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FDA: Pregnant women taking valproate for migraines risk child's IQ

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The Food and Drug Administration issued a warning on Monday advising pregnant women not to take valproate sodium products. Studies have shown that the medication can cause decreased IQ scores in children whose mothers took the medication during their pregnancy, the FDA said.

Valproate medications are approved to prevent migraine headaches, treat epilepsy and treat manic episodes associated with bipolar disorder. Products under the warning include valproate sodium (Depacon), divalproex sodium (Depakote, Depakote CP, and Depakote ER), valproic acid (Depakene and Stavzor) and their generics.

"Valproate medications should never be used in pregnant women for the prevention of migraine headaches because we have even more data now that show the risks to the children outweigh any treatment benefits for this use," Dr. Russell Katz, director of the Division of Neurology Products in the FDA's Center for Drug Evaluation and Research, said in a press release.

The FDA added that women who may become pregnant should not use the product unless it is vital to controlling their medical conditions, and only if there is no other alternative.

The agency will change valproate products' designation from category D -- which mean the benefits outweigh the drug's risks -- to category X -- meaning the drug's risks outweigh the benefits -- for pregnant women who take the medication for migraines.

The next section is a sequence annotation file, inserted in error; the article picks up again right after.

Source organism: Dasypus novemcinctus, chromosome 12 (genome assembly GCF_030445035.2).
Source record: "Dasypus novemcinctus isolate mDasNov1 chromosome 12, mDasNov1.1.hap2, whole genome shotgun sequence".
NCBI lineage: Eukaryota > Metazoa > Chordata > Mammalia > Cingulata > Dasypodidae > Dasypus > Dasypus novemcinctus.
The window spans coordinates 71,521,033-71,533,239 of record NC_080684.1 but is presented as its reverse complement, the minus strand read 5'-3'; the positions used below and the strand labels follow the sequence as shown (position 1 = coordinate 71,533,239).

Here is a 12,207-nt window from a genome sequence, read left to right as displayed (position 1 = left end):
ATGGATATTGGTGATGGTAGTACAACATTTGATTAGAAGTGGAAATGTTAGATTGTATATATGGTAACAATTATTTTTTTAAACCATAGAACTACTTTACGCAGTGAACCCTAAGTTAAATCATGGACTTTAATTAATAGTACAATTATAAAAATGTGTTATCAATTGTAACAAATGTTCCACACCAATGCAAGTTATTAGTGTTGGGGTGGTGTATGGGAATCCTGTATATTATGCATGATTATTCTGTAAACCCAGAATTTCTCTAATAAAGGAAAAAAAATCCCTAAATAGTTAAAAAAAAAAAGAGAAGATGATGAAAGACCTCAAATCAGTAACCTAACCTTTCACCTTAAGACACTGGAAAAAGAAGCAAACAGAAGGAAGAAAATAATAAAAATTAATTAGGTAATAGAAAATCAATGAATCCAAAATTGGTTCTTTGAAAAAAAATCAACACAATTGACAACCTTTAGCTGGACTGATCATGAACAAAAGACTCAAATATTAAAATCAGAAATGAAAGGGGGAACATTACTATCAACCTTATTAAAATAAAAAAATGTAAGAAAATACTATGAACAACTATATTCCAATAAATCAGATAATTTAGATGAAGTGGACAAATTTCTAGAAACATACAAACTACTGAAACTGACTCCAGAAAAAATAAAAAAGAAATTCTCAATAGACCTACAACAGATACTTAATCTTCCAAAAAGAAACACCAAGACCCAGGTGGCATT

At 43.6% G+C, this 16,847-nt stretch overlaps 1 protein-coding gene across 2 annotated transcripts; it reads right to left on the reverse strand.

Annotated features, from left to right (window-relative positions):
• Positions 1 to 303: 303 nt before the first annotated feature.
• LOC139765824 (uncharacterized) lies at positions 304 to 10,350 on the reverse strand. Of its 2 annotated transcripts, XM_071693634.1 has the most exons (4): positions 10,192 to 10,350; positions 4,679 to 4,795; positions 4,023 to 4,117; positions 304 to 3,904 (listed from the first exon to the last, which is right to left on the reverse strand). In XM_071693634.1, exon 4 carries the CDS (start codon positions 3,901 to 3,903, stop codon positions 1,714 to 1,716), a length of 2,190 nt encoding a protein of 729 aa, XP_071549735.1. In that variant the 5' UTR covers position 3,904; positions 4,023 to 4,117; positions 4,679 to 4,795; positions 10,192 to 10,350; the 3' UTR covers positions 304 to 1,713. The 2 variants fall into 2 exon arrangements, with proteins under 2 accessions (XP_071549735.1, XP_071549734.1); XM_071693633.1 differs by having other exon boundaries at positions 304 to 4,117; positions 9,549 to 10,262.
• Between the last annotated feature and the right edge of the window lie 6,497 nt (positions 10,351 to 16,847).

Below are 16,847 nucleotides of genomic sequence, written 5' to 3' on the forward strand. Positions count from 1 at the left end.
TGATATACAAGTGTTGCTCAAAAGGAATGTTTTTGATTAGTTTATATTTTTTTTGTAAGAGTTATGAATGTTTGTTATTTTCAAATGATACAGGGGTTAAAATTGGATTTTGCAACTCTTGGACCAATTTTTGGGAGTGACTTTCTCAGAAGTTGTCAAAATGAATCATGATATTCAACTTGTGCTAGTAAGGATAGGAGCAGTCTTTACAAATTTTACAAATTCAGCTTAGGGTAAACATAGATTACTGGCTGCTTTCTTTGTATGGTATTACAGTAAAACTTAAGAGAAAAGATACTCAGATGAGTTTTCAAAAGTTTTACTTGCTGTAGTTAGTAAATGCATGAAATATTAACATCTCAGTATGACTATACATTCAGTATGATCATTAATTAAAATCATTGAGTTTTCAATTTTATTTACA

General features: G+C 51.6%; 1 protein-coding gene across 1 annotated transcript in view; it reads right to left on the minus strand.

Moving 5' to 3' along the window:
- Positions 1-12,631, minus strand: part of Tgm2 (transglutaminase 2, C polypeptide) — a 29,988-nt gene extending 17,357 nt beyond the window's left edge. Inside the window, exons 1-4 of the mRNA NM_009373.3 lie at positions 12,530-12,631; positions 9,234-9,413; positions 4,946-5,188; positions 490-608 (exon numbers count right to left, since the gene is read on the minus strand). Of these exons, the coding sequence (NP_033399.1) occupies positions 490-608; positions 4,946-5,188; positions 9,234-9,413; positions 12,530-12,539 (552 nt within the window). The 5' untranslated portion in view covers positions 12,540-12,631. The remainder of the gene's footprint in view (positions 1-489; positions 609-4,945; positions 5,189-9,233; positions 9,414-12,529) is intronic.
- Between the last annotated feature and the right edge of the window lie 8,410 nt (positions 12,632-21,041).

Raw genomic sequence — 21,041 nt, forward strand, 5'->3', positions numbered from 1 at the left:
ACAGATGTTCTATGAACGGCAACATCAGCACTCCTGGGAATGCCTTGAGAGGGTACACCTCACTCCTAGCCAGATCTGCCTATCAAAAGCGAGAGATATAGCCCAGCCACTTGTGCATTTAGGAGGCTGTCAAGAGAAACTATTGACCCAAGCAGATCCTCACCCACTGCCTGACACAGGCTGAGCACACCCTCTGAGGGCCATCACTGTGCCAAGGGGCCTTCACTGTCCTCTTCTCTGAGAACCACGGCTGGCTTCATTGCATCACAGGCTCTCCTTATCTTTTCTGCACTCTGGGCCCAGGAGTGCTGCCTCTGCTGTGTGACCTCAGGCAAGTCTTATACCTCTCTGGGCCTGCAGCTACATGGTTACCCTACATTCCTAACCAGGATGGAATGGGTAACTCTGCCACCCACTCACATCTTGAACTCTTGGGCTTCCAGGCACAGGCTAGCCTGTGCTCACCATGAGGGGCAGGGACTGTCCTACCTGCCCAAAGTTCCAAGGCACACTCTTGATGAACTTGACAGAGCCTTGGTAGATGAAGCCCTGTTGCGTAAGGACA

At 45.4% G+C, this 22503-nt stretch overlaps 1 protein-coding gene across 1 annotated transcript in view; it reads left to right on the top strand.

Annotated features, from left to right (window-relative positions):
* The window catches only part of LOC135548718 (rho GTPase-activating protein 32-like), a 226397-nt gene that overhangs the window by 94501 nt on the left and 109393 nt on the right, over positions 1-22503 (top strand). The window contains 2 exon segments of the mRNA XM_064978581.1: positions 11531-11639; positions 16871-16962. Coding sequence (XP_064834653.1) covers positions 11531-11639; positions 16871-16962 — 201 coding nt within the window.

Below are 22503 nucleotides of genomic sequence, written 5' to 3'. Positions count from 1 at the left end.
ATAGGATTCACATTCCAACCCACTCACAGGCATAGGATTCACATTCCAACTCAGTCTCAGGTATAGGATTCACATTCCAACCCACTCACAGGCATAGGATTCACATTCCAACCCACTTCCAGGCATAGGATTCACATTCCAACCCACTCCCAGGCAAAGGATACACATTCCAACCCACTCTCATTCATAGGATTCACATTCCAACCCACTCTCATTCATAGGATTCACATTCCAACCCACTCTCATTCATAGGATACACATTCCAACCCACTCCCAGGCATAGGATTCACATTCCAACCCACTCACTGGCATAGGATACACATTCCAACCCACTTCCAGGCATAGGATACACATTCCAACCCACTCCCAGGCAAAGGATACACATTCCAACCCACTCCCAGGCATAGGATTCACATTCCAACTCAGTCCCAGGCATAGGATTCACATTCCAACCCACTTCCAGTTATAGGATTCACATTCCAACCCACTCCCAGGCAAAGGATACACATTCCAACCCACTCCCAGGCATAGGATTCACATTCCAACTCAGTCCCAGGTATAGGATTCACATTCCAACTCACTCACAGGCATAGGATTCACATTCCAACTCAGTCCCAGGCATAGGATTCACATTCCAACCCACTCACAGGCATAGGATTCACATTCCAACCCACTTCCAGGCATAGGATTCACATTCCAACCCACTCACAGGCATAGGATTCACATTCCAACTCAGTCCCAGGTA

The American Headache Society listed valproate sodium as one of the seven kinds of preventative migraine treatments in April 2012, adding that almost 40 percent of migraine sufferers could lower the frequency of their condition by taking one of the medications.

Valproate will remain a category D for its anti-epileptic indications and for treatment of manic episodes.

A new study called Neurodevelopmental Effects of Antiepileptic Drugs (NEAD) that showed that the medication could lower IQ if taken prenatally led the FDA to issue its new warning. Children whose mothers had used the medication had an IQ score eight to 11 points lower at age 6 than those whose mothers used other anti-epileptic drugs.

Another study last month showed that valproate was linked to anincreased risk of autism. Mothers who used the medication during pregnancy had a five times higher risk of having a child diagnosed with an autism spectrum disorder compared to children whose mothers did not take the drug.

Medications with valproate are already labeled with a warning stating they can cause birth defects and other fetal risks. The label was added when preliminary results issued in June 2011 from the NEAD study said that the medication could lead to lower intelligence scores by the time the child was 3 years old.